I wasn’t thrilled with weed guards provided by manufactures so started making my own. I make them with epoxy and 100% twill carbon fiber. Every Surf Ski needs a weed guard. Even if you have a weedless rudder weeds or fishing line can get between the hull and rudder. Some skis have a small notch built into the hull to deflect weeds but they are notorious for letting fishing line in the gap.
I prefer a 2 1/2″ weed guard because even with a weedless rudder like the Stellar 4″, the rudder has more rake at 2 1/2″ than it does at the root. Weeds shed faster.
I make guards with a minimal cross section to provide the least lateral resistance in buoy turns.
Multiple sizes available for your application from 1″ to 2.5″
If you can break it, I’ll replace it.
20$ in person, 25$ mailed
Kayak & Surfski Instruction
My passion is long distance kayak racing and I have learned a lot about it over the years. Whether you are new to kayaking and want a good start or you have an event like the Everglades Challenge on your radar I can help. There are a myriad of details and experience required when you undertake a long distance event.
I am available to do consultation, instruction, lecture and multiple day training runs either on a selected stretch of the EC or a body of water near you.
Let me know how I can help.
The Everglades Challenge is an annual 300 mile race from St. Pete FL to Key Largo. Boats are divided into classes:
- Class 1 – Expedition Kayaks and Canoes: Length to width ratio not to exceed 10.99-1, up to 12 sq ft / 1 meter sail allowed
- Class 2 – Racing Kayaks and Canoes: Length to width in excess of 10.99 – 1, no sails allowed
- Class 3 – Sailing Kayaks and Canoes: Larger sail rigs, outriggers & lee boards allowed
- Class 4 – Monohull Sailboats and Small Craft:
- Class 5 – Multihull Sailboats and Small Craft:
- Class 6 – Solar Powered Small Craft:
Over the last 3 years (2016-2018) there were 102 class 1 & 2 boats on the beach at the start. Of those, 39 did not make it to Key Largo. That’s a 38% drop out rate. Weather is the single largest factor impacting completion. For example, in 2012 67% of Class 1 & 2 boats dropped out the headwinds and conditions were so adverse.
Some other reasons: Lack of experience, physical maladies, exhaustion, improper hydration / food, incident involving rescue, insufficient progress to complete in the allotted time. All of these are preventable issues. With the right planning, conditioning, and practical experience anyone can complete an EC.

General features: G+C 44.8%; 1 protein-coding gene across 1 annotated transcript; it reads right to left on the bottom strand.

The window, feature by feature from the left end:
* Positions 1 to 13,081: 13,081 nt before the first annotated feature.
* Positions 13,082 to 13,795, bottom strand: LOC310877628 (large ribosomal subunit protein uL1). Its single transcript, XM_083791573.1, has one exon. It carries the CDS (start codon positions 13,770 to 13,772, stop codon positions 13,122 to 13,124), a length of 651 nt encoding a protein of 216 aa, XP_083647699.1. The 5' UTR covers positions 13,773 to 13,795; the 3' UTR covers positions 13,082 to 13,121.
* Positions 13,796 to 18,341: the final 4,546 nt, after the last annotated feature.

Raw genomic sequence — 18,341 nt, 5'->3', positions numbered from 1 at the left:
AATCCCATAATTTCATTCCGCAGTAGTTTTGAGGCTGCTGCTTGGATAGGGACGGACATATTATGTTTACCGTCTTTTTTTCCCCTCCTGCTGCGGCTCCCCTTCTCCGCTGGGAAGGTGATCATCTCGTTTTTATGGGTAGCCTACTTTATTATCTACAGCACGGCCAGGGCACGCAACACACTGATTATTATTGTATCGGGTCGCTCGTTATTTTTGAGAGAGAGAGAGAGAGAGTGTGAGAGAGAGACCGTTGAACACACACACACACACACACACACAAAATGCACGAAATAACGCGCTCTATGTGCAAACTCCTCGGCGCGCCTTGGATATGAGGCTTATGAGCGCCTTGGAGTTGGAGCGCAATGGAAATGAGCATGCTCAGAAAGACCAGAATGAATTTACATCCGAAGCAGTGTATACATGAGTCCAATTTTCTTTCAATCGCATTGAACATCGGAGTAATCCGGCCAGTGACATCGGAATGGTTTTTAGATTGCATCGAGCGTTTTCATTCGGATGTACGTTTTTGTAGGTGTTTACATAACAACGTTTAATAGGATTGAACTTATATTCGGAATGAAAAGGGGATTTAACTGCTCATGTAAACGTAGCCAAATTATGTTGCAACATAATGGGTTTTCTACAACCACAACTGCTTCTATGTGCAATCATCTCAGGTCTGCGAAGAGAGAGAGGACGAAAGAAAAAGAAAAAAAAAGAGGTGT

- Consider your skill set and settle on a boat that will keep you safe in challenging conditions.
- Be proficient in a wet exit/re-entry in tough conditions. Do not rely on your roll alone. Even though you may never need to, it will help your confidence.
- You have 8 days to complete 300 miles. Be sure to do a couple 50+ mile days well in advance. This will expose any issues with your seat and conditioning.
- Know the course, read every post you can, and study the tracks of prior competitors.
The first EC I completed was the epic EC 2012. Only 6 of 18 boats in class 1&2 finished. What I needed to know to finish that EC was learned in 2011 having dropped out at CP2 with a blown out wrist and swollen legs from hyponatremia. I thought I was ready, but I didn’t have the practical experience needed.
I’ve completed 5 ECs and 1 Ultimate Florida Challenge. I placed 1st in 2013/2017 and set the Class 1 record in 2018 that had stood for 13 years prior. I participate in multiple SurfSki events and have studied the forward stroke under Oscar Chalupsky and Sean Rice.
The EC is not an inexpensive event. Between the boat, gear, registration and time spent on the details it is a huge cost but the bulk of the investment is an intangible investment of your time and aspirations over a year of preparation. Maybe the EC is on your bucket list; maybe you just want to improve your game or get some pointers and practical experience prior. Whether you are in it to travel in a group and enjoy the scenery or push your physical limits I can help you succeed.
- Review of the course
- Working with a GPS, Google Earth, Easy GPS and other web tools
- Creating and saving waypoints & tracks
- Setting goals / dealing with change
- Knowing where and when to camp
- Choosing a kayak or working with what you have
- Euro, wing and Greenland paddles
- Rigging a sail
- Required equipment / optional equipment
- Foot wear
- Food & Hydration
- Sun protection
- Water Skills
- The forward stroke
- Wet exit and re-entry
- Ashore and asleep in 30 minutes
- Tides and wind
- Negotiating Inlets
- Lack of sleep
- Night paddling
- Packing the boat